How to Do Marine Upholstery

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Upholstery is a key element to the success of any design, and keeping in mind the environmental conditions affecting that upholstery is equally important. Covering your furniture with various types and styles of fabric sets the tone for the environment you inhabit. When putting marine upholstery on a boat, the environment is even more of a consideration, not just for style and comfort, but to avoid mold, mildew and the wear and tear of the aquatic forces. There are certain materials and tips to help you get the right marine upholstery coverage.

Applying Marine Upholstery

Purchase a durable, UV-resistant material for your marine upholstery, such as vinyl. Vinyl is tough to work with, but according to Marineupholstery.org, it resists the cracking effects of the cold, making it a natural choice for marine upholstery. You can use another water-resistant material, but vinyl tends to be popular and effective for boats.

Cover your high density, closed-cell foam with plastic. This foam is durable and also acts as a flotation device for your marine vessel. The plastic helps the vinyl re-attach to the item you are upholstering and keeps water from entering the foam cushion.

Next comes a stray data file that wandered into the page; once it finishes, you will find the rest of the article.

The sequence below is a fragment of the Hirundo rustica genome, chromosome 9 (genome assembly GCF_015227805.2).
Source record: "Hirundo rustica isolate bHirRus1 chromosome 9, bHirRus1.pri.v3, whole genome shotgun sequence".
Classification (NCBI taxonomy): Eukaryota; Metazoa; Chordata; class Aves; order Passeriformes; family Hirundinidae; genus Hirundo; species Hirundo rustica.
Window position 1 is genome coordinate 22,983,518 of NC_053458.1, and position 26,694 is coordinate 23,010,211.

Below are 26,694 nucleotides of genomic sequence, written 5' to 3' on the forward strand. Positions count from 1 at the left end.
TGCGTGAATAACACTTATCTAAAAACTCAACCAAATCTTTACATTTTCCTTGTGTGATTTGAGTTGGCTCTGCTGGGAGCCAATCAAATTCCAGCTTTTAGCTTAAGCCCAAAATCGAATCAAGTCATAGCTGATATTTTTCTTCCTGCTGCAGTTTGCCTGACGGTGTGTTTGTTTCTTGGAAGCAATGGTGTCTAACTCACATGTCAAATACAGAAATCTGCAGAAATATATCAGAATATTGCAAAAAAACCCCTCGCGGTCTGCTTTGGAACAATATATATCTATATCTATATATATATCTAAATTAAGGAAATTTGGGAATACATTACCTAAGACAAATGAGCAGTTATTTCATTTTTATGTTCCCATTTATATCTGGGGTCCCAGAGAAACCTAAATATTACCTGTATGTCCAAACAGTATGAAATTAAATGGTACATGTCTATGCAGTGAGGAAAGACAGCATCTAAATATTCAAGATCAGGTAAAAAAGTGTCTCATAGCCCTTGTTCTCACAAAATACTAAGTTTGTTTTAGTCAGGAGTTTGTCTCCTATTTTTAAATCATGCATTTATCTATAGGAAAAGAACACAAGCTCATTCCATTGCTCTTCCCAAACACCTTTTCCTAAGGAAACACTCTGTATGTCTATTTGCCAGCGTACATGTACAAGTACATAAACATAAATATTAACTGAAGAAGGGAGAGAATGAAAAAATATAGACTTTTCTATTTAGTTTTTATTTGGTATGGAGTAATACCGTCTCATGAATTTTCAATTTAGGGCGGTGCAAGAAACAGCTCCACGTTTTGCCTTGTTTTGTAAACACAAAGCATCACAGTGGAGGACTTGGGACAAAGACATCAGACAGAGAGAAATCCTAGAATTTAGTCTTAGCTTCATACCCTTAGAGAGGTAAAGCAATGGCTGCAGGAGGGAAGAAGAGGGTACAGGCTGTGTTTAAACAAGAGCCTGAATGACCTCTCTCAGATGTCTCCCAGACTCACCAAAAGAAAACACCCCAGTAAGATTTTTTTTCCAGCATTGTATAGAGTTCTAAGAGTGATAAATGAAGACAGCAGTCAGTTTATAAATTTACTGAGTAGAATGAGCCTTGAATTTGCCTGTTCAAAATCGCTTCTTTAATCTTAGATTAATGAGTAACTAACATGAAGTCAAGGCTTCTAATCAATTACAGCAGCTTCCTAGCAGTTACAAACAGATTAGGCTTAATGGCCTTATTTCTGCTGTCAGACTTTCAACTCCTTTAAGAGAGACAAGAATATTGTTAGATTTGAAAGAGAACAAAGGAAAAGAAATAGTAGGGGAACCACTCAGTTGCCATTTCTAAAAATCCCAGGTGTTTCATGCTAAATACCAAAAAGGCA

Use your stainless steel staples and screws to attach the plastic and vinyl-covered foam to the items you are upholstering on the boat. You can attach the foam first, then the plastic and vinyl if you prefer. Marineupholstery.org suggests that any sewing of the vinyl on your marine upholstery be done with Dacron thread, and that any zippers used should be of nylon material.


  • As part of your marine upholstery application, you may want to consider a boat top. A boat top helps cover the upholstery inside your boat, which aids in keeping at bay the deteriorating effects of the natural elements. Regular cleaning will also help ensure a longer life for your marine upholstery.

About the Author

Ally Tracy began writing in 1988. One of her poems, "A Kiss," was published in an edition of the "Norton Anthology," and her work includes numerous screenplays, short stories and children's stories. Tracy holds a Bachelor of Arts in psychology from the University of Southern California and a Master of Arts in psychology from Ryokan College.

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